How much does mold testing cost?
Which mold testing company should I hire?
There are several key factors to consider when selecting a mold inspector or testing company. The three most important questions you should ask every prospective inspector, in order of priority:
1) Have they been certified and trained by the American Indoor Air Quality Council (AIAC)? This organization is the industry standard and has established uniform comprehensive standards for indoor air quality professionals. You can see an example certificate here, which indicates that the person has successfully undergone training for various building materials, construction issues, ventilation problems, moisture-related issues such as leaks and dampness, and health effects caused by exposure to hazardous building materials such as mold. Although this certificate is not required for individuals to perform inspections or tests, it indicates that they have gone through training related explicitly to mold (and other key IAQ issues). Anyone without this certificate should not even be considered.
2) Have they been certified by the Mold Inspection Certification Board? Although this organization is relatively new, it is becoming more popular. It also offers three levels of certification – Certified Mold Inspector (CMI), Certified Indoor Environmentalist (CIE) and Certified Industrial Hygienist / Safety Professional in Toxicology or Industrial Hygiene (CIH/SP-TIH).
This indicates that someone has undergone extensive training in mold testing procedures, inspection procedures, health effects caused by exposure to hazardous substances such as mold, and industrial hygiene concepts. Like the AIAC certification, this certification is not required for individuals to perform inspections or tests. Still, it does indicate that the individual has gone through extensive training specifically related to mold (and other key IAQ issues). Anyone without this certificate should not even be considered.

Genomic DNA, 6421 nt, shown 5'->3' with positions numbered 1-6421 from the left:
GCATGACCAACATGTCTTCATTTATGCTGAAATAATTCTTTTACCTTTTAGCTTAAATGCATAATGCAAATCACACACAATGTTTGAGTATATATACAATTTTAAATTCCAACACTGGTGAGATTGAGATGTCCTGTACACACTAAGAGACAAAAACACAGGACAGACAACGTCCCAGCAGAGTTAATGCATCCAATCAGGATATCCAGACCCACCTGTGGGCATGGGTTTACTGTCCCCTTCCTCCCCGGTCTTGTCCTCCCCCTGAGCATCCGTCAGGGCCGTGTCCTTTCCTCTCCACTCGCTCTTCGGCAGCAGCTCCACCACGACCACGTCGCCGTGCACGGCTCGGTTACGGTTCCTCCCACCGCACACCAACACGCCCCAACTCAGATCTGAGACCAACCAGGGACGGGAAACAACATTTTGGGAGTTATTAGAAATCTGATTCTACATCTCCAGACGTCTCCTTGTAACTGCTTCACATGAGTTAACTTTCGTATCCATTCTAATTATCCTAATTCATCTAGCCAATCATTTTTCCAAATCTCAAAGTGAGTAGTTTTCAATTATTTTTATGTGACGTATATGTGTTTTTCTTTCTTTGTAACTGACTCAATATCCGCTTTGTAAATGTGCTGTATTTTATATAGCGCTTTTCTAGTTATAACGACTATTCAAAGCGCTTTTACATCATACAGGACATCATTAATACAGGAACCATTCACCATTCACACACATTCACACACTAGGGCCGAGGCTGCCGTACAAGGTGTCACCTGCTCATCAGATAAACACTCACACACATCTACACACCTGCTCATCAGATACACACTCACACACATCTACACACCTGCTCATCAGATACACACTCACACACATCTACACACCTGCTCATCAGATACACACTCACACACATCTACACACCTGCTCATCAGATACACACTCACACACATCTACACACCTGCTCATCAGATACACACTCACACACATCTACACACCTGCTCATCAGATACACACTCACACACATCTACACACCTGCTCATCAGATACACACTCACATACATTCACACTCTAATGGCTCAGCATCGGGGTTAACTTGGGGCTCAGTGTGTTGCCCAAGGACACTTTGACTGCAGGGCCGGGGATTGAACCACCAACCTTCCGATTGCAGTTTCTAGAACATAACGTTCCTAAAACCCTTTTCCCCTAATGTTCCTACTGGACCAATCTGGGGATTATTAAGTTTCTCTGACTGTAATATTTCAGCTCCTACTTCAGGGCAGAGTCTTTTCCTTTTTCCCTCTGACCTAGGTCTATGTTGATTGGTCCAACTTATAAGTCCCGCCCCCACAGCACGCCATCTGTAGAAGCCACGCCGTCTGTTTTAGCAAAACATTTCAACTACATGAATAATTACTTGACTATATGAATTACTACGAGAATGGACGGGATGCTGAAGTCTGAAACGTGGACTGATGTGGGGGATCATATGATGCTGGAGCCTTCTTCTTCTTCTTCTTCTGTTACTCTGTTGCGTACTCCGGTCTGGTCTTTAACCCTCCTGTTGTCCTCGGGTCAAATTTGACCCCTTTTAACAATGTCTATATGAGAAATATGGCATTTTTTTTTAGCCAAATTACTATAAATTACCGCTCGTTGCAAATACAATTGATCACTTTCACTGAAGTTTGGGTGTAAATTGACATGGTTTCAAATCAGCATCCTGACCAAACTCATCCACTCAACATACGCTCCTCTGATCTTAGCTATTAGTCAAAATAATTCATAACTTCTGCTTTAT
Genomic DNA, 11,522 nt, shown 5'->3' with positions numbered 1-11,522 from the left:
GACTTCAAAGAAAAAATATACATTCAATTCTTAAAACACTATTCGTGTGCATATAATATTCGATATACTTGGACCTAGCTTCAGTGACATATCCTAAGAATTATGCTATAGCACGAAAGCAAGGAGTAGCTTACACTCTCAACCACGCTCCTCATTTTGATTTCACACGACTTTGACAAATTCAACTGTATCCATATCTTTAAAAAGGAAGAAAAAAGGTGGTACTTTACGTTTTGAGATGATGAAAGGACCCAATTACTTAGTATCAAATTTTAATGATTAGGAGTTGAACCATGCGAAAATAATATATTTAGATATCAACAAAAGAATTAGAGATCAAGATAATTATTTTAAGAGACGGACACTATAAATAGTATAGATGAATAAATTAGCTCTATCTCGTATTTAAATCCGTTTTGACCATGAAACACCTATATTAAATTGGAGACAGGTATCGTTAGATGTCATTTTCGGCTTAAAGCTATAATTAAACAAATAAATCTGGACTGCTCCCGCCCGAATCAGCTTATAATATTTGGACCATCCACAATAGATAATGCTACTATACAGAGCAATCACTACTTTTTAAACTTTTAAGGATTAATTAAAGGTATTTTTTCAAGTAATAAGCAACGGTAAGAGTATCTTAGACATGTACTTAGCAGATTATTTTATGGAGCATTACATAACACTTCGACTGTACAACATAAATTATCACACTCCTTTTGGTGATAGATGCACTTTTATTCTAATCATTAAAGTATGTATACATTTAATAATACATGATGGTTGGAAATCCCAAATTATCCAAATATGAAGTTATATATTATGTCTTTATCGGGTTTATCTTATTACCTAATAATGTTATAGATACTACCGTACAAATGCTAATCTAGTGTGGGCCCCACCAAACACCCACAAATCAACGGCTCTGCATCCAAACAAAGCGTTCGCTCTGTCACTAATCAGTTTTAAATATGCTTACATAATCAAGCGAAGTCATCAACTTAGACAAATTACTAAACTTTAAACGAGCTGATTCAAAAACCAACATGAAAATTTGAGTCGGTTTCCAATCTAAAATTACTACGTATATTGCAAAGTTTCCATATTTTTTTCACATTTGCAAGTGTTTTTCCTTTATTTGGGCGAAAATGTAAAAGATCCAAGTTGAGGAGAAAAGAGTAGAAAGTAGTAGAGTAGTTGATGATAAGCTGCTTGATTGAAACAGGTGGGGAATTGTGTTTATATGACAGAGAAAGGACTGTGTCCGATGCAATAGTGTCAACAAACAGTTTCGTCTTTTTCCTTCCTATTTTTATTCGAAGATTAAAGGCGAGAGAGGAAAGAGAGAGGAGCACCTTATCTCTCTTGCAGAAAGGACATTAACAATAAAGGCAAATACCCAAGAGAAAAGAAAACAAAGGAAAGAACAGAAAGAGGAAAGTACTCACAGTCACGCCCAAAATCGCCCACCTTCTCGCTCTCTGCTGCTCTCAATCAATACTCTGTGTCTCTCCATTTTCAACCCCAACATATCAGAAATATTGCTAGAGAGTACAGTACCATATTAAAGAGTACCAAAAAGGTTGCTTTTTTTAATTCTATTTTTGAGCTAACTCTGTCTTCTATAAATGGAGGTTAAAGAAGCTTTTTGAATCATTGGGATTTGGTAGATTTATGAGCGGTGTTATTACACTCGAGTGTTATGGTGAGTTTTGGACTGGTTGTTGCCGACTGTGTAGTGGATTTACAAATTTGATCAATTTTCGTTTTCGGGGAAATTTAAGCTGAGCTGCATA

3) How long have they been in business? In addition to being up-to-date on technology and techniques, a company with experience will usually have access to resources such as low prices for laboratory testing of samples taken during their inspection.
What is the best way to protect my home from mold damage due to flooding? This is a tricky question because there are so many different factors involved – a type of flood (e.g., sewage/wastewater vs. rainwater), how much water entered the home (e.g., 1″ of standing water vs. 6″ of flowing water), the severity of the damage, type/age/condition of materials in the home that may have been damaged, location within the house where mold was present (e.g., directly behind a collapsed sheetrock wall vs. on an outside surface not exposed to floodwaters), etc. If possible, remove all affected material – especially porous ones such as drywall and insulation – for proper disposal and complete cleanup by trained professionals using procedures approved by your state’s Department of Environmental Quality or equivalent agency. Once everything is cleaned up, it is essential to fix any leaks or moisture problems that allow the flood to occur to prevent future flooding events. Mold can increase wet materials, so it is critical to control the moisture and humidity levels to prevent mold growth.